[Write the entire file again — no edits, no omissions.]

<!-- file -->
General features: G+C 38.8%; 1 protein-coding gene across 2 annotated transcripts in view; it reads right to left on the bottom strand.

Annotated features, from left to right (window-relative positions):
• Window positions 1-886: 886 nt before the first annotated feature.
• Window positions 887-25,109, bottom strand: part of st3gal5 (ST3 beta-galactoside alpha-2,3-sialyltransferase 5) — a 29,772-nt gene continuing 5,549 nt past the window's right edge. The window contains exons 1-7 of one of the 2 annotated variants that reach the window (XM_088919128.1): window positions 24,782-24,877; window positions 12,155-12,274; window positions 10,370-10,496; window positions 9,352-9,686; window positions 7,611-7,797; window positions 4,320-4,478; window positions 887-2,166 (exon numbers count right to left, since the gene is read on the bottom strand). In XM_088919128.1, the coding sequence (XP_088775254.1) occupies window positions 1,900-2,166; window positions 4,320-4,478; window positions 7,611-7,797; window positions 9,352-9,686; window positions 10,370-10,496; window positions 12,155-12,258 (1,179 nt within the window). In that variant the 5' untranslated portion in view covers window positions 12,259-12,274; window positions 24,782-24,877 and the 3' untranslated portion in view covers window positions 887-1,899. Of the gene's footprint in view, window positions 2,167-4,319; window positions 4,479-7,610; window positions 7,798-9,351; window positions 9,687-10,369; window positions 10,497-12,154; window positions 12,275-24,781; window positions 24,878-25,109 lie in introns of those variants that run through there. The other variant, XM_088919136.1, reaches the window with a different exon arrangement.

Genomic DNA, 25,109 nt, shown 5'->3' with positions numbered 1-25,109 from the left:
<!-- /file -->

General features: G+C 38.8%; 1 protein-coding gene across 2 annotated transcripts in view; it reads right to left on the bottom strand.

Annotated features, from left to right (window-relative positions):
• Window positions 1-886: 886 nt before the first annotated feature.
• Window positions 887-25,109, bottom strand: part of st3gal5 (ST3 beta-galactoside alpha-2,3-sialyltransferase 5) — a 29,772-nt gene continuing 5,549 nt past the window's right edge. The window contains exons 1-7 of one of the 2 annotated variants that reach the window (XM_088919128.1): window positions 24,782-24,877; window positions 12,155-12,274; window positions 10,370-10,496; window positions 9,352-9,686; window positions 7,611-7,797; window positions 4,320-4,478; window positions 887-2,166 (exon numbers count right to left, since the gene is read on the bottom strand). In XM_088919128.1, the coding sequence (XP_088775254.1) occupies window positions 1,900-2,166; window positions 4,320-4,478; window positions 7,611-7,797; window positions 9,352-9,686; window positions 10,370-10,496; window positions 12,155-12,258 (1,179 nt within the window). In that variant the 5' untranslated portion in view covers window positions 12,259-12,274; window positions 24,782-24,877 and the 3' untranslated portion in view covers window positions 887-1,899. Of the gene's footprint in view, window positions 2,167-4,319; window positions 4,479-7,610; window positions 7,798-9,351; window positions 9,687-10,369; window positions 10,497-12,154; window positions 12,275-24,781; window positions 24,878-25,109 lie in introns of those variants that run through there. The other variant, XM_088919136.1, reaches the window with a different exon arrangement.

Genomic DNA, 25,109 nt, shown 5'->3' with positions numbered 1-25,109 from the left: